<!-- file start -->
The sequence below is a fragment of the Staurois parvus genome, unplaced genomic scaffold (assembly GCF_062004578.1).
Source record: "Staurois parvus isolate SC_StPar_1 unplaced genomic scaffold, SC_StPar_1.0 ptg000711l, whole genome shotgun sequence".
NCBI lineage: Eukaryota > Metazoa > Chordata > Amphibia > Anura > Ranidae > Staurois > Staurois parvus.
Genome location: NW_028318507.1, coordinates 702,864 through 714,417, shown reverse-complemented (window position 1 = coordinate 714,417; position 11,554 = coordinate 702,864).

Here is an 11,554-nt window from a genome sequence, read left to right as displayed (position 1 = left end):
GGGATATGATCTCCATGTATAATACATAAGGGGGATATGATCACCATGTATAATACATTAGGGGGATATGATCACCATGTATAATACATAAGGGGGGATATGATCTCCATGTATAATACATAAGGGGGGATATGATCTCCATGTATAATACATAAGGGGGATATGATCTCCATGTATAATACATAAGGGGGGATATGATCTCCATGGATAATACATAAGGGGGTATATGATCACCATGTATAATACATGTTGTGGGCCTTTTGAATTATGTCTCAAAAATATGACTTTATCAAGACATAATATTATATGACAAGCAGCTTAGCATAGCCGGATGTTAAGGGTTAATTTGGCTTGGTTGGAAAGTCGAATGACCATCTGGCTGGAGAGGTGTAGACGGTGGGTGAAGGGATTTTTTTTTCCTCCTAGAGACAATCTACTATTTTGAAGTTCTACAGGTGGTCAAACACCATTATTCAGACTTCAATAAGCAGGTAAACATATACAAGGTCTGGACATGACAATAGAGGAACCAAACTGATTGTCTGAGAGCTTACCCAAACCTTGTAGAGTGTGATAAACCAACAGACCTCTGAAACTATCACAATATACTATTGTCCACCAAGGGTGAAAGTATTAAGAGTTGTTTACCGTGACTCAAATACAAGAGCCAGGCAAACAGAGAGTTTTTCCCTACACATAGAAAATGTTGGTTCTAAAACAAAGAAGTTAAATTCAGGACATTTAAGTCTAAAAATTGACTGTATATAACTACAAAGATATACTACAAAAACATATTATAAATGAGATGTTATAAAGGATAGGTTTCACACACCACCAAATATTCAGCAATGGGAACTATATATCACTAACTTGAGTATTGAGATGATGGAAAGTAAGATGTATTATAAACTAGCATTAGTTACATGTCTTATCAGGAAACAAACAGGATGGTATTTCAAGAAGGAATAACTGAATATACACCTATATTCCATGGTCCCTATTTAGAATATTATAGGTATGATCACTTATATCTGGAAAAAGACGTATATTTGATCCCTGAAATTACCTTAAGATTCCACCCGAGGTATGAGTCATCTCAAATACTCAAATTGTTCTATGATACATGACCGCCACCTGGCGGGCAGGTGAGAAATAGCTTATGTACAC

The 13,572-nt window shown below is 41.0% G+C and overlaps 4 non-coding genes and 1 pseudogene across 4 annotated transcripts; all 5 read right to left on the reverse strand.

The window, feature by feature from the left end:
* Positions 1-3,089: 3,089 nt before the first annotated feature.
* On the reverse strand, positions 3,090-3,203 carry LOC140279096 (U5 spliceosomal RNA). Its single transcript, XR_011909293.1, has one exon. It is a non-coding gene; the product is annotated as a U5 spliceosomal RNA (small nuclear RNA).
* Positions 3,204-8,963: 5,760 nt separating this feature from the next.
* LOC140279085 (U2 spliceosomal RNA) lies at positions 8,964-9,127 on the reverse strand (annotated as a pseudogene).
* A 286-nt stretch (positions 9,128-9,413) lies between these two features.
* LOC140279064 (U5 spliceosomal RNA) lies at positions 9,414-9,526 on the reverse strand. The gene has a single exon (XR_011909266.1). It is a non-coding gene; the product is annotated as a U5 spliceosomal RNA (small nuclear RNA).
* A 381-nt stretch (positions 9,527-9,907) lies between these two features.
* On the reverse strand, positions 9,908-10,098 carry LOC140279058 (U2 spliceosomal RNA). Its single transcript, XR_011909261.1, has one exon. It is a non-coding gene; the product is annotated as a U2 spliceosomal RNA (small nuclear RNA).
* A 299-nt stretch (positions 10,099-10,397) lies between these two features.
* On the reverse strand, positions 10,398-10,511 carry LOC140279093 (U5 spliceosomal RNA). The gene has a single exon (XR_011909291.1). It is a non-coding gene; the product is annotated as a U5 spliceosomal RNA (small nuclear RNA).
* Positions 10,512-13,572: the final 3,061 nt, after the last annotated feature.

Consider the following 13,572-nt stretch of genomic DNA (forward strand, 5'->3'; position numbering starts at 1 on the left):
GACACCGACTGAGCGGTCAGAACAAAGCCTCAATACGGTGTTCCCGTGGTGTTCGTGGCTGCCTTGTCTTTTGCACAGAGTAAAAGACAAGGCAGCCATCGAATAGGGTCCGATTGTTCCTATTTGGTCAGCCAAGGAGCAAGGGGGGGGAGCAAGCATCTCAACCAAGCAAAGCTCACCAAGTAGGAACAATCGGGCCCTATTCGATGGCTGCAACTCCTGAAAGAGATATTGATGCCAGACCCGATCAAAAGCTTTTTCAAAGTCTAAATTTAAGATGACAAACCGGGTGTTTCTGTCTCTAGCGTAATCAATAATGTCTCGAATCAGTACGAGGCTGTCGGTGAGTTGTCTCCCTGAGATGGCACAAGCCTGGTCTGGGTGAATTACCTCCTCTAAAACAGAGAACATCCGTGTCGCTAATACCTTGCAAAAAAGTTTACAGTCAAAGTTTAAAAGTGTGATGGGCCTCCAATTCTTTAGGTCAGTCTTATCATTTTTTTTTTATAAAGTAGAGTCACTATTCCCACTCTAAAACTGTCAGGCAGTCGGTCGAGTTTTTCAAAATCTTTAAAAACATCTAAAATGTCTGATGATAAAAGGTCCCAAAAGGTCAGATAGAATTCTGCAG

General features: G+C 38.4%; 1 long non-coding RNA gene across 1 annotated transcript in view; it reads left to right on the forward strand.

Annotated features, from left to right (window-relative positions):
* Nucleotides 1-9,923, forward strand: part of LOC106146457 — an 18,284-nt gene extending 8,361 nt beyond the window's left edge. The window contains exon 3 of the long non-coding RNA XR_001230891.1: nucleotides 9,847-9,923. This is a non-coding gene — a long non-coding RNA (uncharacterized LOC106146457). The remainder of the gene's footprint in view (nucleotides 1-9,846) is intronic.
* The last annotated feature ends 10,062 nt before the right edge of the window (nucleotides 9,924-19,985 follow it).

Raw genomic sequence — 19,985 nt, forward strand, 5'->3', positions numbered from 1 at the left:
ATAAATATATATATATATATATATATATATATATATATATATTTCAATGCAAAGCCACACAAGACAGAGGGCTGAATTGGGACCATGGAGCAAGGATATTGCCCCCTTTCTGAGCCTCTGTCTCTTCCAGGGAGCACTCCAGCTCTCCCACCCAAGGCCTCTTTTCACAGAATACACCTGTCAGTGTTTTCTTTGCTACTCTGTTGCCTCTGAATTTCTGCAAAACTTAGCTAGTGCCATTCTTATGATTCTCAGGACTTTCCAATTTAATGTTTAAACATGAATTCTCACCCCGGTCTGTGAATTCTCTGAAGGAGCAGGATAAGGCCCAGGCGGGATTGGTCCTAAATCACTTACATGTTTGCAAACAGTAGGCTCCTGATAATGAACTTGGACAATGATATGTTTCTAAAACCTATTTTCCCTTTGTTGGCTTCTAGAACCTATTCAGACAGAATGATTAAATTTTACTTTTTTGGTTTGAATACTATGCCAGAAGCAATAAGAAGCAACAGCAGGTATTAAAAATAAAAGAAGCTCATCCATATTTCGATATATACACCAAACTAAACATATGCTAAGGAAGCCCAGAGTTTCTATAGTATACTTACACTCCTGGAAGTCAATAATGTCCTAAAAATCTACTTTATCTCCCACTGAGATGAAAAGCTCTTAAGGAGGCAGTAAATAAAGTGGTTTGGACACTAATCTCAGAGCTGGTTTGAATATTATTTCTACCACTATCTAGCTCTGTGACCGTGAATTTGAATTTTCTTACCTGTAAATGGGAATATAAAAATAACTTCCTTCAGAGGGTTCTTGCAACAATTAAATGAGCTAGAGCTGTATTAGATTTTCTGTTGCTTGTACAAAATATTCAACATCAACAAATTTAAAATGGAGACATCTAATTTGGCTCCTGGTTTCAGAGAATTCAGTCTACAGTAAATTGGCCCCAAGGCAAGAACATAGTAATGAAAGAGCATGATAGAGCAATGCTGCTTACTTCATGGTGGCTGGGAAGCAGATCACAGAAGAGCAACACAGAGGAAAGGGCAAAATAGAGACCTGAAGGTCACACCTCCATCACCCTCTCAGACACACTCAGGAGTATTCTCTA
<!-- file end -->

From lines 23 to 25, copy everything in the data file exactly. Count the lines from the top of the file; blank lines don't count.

Annotated features, from left to right (window-relative positions):
* Nucleotides 1-9,923, forward strand: part of LOC106146457 — an 18,284-nt gene extending 8,361 nt beyond the window's left edge. The window contains exon 3 of the long non-coding RNA XR_001230891.1: nucleotides 9,847-9,923. This is a non-coding gene — a long non-coding RNA (uncharacterized LOC106146457). The remainder of the gene's footprint in view (nucleotides 1-9,846) is intronic.
* The last annotated feature ends 10,062 nt before the right edge of the window (nucleotides 9,924-19,985 follow it).